Twenty-seven years into the business, automaker Lexus company stays strong in the car manufacturing game. Just recently, the company rakes in headlines again for its newest release—a cardboard version of its IS sedan.
Called the Origami Car, this new vehicle is fully functional and can be driven, even though it was made by putting cardboard pieces together on a steel and aluminum frame. It is powered by an electric motor and is complete with functioning doors, headlights, and wheels, and elegant interiors.
The Origami Car is Lexus’s way to pay homage to their employees, collectively known as the takumis, who work on their production lines. These people use their nondominant hand to make origami cat as a way of honing their craftsmanship.
The company said in a statement, “The Origami Car takes the spirit of this talent to a far higher level, while also embracing the spirit of Lexus’s Creating Amazing global brand campaign.”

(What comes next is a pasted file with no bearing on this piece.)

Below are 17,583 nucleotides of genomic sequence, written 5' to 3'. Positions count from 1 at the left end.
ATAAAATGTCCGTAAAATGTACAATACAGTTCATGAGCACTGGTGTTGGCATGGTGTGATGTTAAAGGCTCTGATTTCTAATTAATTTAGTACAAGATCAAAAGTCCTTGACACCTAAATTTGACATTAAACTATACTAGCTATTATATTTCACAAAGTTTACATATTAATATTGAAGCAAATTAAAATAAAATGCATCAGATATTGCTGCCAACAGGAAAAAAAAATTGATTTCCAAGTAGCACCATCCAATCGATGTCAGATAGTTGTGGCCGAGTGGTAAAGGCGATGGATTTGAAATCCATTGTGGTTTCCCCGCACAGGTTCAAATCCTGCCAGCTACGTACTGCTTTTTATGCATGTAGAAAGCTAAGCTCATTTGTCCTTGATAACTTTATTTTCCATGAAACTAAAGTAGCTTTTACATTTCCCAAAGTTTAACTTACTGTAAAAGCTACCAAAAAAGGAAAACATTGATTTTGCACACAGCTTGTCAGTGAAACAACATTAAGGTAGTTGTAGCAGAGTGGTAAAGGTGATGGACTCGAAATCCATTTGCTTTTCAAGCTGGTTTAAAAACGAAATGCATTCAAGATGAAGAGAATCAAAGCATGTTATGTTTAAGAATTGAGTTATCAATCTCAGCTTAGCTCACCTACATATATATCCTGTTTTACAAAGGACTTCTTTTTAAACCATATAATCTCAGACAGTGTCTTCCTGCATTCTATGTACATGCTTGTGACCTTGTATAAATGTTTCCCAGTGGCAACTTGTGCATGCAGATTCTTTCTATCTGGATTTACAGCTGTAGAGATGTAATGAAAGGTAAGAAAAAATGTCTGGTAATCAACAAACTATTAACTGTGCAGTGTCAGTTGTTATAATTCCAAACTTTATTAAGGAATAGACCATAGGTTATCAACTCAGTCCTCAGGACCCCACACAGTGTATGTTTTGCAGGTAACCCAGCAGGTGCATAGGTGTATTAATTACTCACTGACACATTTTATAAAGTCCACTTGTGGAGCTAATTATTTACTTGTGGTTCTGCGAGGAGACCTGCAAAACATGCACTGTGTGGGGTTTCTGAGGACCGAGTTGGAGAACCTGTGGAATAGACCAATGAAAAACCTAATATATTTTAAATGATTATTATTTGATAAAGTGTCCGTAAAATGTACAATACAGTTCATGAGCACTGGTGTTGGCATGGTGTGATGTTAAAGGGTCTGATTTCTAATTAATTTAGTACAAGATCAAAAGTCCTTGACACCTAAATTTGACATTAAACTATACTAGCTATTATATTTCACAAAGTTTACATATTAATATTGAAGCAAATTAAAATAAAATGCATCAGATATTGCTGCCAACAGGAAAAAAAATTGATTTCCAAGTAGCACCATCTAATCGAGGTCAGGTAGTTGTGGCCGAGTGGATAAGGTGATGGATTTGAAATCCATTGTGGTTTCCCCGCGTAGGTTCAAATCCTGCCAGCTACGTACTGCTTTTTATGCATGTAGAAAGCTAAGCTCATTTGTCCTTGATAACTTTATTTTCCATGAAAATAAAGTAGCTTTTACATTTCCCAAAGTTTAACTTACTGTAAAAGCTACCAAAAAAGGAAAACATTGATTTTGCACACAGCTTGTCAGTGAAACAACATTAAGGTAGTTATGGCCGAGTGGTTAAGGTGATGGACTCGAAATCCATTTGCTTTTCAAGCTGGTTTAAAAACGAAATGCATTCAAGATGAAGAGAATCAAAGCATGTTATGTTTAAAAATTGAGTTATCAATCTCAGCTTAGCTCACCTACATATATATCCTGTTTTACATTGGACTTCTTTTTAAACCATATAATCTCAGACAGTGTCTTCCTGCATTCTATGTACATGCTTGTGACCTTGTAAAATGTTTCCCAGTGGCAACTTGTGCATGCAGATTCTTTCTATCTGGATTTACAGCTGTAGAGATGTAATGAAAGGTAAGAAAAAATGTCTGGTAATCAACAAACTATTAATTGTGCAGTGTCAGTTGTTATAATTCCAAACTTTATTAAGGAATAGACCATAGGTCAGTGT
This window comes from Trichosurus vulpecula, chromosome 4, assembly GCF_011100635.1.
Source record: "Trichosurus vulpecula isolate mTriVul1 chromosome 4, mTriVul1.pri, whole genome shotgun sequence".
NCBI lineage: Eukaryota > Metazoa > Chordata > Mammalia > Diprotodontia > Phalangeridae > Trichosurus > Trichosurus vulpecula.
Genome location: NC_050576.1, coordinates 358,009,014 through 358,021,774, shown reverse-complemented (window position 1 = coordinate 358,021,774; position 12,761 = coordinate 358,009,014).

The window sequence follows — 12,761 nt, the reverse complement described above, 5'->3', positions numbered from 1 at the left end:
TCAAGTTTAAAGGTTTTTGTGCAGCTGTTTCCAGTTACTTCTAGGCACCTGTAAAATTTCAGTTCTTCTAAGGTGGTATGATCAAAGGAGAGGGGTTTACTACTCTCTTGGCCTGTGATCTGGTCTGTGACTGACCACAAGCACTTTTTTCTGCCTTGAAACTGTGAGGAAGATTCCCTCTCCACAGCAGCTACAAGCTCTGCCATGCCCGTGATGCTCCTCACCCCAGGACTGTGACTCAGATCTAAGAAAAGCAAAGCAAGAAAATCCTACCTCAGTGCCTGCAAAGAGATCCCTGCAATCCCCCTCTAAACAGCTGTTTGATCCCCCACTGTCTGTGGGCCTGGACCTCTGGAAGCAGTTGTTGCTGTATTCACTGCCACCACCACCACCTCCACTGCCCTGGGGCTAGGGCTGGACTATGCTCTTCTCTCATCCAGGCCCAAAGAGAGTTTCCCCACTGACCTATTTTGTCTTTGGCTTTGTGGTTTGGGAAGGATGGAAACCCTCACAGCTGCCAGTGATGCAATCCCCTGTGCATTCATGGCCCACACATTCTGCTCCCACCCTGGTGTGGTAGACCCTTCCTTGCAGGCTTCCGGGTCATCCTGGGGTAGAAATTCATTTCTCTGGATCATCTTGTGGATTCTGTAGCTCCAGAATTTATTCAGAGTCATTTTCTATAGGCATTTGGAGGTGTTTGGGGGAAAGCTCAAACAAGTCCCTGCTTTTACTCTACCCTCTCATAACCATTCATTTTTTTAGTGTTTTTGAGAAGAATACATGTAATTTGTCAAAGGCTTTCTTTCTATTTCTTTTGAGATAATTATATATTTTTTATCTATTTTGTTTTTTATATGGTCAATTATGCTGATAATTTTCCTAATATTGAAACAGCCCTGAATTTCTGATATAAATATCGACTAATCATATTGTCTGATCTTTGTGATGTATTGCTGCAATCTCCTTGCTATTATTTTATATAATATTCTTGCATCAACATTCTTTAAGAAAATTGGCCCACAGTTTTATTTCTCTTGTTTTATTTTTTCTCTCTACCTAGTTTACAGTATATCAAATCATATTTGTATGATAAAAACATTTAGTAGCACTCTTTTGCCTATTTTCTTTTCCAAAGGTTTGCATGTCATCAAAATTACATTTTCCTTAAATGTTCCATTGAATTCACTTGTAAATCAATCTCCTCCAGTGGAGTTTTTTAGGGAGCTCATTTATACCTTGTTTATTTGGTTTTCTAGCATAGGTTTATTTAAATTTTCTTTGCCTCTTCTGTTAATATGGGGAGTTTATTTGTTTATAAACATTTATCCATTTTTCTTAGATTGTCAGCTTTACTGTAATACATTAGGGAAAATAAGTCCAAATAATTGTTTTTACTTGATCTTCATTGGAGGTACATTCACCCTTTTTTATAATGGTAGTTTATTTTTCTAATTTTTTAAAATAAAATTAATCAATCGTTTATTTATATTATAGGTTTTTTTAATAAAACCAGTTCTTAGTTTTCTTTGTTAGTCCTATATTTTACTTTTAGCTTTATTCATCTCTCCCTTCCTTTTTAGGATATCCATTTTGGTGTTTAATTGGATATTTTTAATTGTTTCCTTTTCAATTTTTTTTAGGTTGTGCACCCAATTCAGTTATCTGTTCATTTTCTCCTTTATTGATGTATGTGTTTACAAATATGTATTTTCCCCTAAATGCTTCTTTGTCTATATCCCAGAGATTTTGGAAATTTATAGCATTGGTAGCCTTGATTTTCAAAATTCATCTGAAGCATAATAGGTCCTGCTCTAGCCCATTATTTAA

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Using the 3-D model of IS sedan, London-based companies Laser Cut Works and Scales and Models created the cardboard car using the concepts of the paper folding art. The 3-D model was divided into parts, then were digitally rendered in 10 mm slices. One thousand and seven hundred sheets of these 10 mm slices were then laser-cut, with each layer given different number so they could assemble the pieces easily.
Using a water glue, the makers assembled the whole car. Everything was done without the use of any machine, it was all completed by hand.
Scales and Models founder, Ruben Marcos, said, “This was a very demanding job. Five people were involved in the initial design, modelling, laser cutting, and assembly. Just like Lexus, we were committed to producing the best possible quality.”